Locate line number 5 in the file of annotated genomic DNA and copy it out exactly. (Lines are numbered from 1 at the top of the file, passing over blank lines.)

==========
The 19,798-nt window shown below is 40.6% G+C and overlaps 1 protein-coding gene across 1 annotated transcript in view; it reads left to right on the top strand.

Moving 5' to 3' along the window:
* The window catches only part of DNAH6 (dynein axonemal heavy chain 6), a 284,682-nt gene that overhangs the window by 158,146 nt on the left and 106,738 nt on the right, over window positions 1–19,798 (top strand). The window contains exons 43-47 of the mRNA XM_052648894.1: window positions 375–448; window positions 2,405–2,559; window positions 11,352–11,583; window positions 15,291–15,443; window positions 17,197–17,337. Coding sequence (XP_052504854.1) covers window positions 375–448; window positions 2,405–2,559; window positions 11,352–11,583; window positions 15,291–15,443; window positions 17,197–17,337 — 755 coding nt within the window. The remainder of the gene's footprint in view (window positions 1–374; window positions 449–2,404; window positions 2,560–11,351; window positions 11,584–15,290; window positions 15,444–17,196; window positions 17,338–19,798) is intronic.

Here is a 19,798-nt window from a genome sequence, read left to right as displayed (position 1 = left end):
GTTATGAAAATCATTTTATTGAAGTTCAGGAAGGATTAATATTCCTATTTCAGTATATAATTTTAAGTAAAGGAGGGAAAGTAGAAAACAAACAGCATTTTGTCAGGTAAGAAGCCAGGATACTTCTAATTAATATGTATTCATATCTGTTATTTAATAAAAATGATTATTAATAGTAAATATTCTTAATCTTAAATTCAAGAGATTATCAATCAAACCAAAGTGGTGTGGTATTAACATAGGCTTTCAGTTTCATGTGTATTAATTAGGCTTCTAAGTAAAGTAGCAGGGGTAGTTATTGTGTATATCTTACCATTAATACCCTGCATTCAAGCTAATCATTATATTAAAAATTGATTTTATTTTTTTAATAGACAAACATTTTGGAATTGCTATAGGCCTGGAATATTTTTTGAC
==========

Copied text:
GTTATGAAAATCATTTTATTGAAGTTCAGGAAGGATTAATATTCCTATTTCAGTATATAATTTTAAGTAAAGGAGGGAAAGTAGAAAACAAACAGCATTTTGTCAGGTAAGAAGCCAGGATACTTCTAATTAATATGTATTCATATCTGTTATTTAATAAAAATGATTATTAATAGTAAATATTCTTAATCTTAAATTCAAGAGATTATCAATCAAACCAAAGTGGTGTGGTATTAACATAGGCTTTCAGTTTCATGTGTATTAATTAGGCTTCTAAGTAAAGTAGCAGGGGTAGTTATTGTGTATATCTTACCATTAATACCCTGCATTCAAGCTAATCATTATATTAAAAATTGATTTTATTTTTTTAATAGACAAACATTTTGGAATTGCTATAGGCCTGGAATATTTTTTGAC